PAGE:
Across China: 40 years' change through lens of British filmmaker

Source: Xinhua| 2019-08-23 11:00:04|Editor: Lu Hui
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YINCHUAN, Aug. 23 (Xinhua) -- In 1981, British filmmaker Malcolm Clarke set his feet on the Chinese soil for the first time and was shocked by the country's economic backwardness.

About 40 years later, when the two-time Oscar winner revisited China to make a documentary called "Better Angels," he was greatly impressed by the sea change that has taken place in the country and found that he can never truly understand today's China unless he travels around the world.

"China has transformed so quickly and profoundly... China is no longer a middle kingdom bound by its borders. It is now an influential global power," Clarke said when sharing his experience of making "Better Angels" at a recent academic seminar held in northwest China's Ningxia Hui Autonomous Region.

"To really make a film about contemporary China, we have to shoot all over the world," he said.

Recalling his first visit to China in the early 1980s, Clarke said what first came into his mind is the endless farmlands spotted with small shabby houses.

To make a documentary about Chinese history during his nine-month trip, Clarke lived with Chinese farmers in their village houses for several days and even spent some nights on black-awning boats, which were commonly seen in eastern China's water towns.

Clarke said at that time China was a rather backward country. "However, diligent Chinese farmers could be seen everywhere. They lived in hard existence, but were very optimistic about the future."

He believed then that China would rise again on the back of its people's optimism.

It happened, and it was far beyond his imagination.

When Clarke came to China in 2013 to shoot "Better Angels," he discovered that China had transformed into an industrial powerhouse boasting state-of-the-art technologies. The country is now the world's second-largest economy.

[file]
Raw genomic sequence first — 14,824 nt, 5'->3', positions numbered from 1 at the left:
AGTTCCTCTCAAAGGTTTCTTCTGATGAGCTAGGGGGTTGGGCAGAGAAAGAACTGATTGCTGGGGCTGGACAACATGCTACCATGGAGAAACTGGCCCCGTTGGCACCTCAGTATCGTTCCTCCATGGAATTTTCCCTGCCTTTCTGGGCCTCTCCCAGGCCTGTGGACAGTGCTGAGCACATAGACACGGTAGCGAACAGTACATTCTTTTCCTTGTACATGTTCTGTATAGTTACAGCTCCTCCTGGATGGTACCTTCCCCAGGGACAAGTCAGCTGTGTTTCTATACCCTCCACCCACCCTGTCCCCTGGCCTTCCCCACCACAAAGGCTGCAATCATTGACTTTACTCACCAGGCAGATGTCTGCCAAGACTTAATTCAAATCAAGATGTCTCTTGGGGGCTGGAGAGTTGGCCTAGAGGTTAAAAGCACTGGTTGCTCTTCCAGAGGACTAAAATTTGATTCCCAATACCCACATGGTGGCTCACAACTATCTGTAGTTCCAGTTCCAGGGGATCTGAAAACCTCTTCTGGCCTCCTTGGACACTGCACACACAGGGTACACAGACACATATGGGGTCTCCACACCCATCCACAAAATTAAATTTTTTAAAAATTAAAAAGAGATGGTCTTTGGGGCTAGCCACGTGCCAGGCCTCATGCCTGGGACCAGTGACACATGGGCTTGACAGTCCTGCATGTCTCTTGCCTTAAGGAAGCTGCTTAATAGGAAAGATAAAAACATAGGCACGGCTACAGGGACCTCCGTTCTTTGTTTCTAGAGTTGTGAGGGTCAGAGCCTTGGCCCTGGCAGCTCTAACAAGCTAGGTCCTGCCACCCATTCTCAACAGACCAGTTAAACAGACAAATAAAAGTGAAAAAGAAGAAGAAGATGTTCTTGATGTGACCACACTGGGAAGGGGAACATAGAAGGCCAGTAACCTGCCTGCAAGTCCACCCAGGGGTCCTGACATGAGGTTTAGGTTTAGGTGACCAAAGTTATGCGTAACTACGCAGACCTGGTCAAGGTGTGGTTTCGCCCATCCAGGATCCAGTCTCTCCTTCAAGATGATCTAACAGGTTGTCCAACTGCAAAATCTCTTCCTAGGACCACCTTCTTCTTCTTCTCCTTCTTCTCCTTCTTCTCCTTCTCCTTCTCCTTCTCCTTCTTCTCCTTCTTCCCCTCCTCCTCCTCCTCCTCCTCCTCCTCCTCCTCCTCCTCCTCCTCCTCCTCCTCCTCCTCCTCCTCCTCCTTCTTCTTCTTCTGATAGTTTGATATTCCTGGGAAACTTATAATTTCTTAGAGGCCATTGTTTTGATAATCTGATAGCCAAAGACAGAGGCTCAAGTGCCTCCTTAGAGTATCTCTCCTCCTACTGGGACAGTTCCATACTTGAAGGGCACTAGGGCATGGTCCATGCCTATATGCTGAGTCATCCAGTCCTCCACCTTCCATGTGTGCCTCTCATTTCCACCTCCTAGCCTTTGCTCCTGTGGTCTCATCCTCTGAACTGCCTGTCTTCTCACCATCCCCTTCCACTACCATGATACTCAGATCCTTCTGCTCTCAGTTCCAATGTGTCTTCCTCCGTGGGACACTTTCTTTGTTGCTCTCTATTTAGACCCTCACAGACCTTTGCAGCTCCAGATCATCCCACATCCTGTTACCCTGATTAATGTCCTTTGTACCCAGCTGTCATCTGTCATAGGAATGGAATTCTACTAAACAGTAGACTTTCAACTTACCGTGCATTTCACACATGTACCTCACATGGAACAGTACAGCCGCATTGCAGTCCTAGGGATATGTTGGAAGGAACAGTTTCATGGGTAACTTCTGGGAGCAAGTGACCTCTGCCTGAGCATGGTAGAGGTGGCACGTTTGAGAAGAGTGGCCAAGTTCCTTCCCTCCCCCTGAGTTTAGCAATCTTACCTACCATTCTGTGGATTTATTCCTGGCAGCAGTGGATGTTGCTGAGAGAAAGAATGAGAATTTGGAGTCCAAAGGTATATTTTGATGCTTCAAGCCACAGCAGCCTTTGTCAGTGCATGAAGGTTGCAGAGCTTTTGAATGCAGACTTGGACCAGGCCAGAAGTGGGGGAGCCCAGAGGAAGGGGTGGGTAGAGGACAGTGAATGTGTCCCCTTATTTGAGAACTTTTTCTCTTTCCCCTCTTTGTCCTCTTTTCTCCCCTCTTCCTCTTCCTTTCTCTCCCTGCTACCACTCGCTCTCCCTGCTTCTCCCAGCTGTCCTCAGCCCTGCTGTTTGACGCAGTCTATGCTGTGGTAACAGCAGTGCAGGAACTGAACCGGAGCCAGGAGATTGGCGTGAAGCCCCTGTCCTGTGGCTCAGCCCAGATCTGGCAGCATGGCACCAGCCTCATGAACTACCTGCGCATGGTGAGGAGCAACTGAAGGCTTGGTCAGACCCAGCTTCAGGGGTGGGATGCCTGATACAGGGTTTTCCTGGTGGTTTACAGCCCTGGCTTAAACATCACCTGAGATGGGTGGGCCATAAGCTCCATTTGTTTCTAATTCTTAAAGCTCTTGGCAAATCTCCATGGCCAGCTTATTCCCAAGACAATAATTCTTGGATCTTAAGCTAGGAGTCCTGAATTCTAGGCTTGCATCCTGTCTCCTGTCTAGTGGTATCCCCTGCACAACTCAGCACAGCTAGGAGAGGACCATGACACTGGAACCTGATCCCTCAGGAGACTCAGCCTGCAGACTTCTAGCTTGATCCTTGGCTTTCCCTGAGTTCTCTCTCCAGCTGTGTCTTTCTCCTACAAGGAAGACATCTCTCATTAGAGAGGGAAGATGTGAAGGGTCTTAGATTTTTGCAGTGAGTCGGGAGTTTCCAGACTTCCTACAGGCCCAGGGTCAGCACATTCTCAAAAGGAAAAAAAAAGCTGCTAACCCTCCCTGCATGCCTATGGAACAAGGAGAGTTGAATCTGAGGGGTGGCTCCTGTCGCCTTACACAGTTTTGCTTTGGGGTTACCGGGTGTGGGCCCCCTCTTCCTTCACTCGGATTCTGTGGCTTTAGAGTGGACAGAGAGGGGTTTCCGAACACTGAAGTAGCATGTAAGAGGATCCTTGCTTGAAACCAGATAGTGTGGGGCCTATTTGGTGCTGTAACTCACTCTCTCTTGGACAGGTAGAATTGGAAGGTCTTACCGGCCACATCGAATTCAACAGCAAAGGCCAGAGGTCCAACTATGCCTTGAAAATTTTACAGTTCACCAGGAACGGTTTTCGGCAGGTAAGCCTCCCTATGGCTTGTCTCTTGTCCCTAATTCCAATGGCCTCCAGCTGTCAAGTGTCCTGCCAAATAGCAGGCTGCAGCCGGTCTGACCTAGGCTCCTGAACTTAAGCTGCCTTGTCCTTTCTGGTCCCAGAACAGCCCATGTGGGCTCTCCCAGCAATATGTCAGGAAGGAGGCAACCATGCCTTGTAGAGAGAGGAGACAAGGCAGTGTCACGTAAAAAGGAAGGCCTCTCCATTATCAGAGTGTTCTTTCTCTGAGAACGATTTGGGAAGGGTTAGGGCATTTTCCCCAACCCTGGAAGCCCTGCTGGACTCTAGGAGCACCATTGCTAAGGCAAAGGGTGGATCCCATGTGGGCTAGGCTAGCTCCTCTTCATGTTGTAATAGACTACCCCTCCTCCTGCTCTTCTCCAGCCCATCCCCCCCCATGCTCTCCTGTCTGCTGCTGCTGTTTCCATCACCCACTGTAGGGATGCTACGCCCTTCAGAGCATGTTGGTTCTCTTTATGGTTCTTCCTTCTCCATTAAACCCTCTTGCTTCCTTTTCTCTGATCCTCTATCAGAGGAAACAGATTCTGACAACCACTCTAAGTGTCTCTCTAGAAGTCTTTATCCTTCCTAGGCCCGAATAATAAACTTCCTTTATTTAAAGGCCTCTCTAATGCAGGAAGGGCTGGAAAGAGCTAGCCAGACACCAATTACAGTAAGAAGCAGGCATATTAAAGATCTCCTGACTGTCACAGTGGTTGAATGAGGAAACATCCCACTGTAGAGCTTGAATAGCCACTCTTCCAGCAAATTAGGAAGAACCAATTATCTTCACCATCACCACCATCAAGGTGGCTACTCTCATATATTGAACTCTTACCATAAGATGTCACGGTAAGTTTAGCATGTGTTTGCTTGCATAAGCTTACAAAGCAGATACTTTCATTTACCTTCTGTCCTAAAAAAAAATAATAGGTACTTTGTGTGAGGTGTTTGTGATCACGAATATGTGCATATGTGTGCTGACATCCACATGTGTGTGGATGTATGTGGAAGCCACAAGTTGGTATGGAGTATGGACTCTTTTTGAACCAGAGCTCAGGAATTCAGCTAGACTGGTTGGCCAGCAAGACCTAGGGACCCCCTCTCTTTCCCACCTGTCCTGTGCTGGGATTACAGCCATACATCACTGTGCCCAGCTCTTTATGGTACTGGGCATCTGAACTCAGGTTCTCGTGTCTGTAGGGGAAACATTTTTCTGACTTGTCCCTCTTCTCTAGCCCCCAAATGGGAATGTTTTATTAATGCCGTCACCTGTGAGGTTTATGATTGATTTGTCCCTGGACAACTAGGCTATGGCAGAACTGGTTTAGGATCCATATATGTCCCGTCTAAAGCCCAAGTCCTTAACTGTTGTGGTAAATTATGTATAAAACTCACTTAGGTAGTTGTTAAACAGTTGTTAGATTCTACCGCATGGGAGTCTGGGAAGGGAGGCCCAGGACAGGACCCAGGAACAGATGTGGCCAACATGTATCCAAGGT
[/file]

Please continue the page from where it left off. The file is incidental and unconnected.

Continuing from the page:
Clarke said he made "Better Angels" with the aim of helping people in the West better understand contemporary China.

The documentary tells the story of a young man from a remote and impoverished village in southwest China who has been working in Ethiopia for three years to support his family. He can only contact his wife and two-year-old son via an unstable internet connection.

The film moved many audiences to tears when it was screened in Muscatine, a city in the U.S. midwestern state of Iowa, according to Clarke.

"Maybe people in the West don't understand what 'the world's second-largest economy' means, but they do know what it feels like when a father misses his son," Clarke said.

"Nowadays, many young Chinese parents work far away from their hometowns... These sacrifices are made for creating a brighter future for the next generation. It is admirable," he added.

Clark also pointed out that China's development has benefited the world, as Chinese multinational companies are creating many job opportunities for people in other countries and regions. "China is definitely no 'job-stealer'," he said.

In "Better Angels," an unemployed American housewife landed a job at a Chinese multinational company and regained her faith in life.

"Such kind of stories are not rare in real life," Clarke said.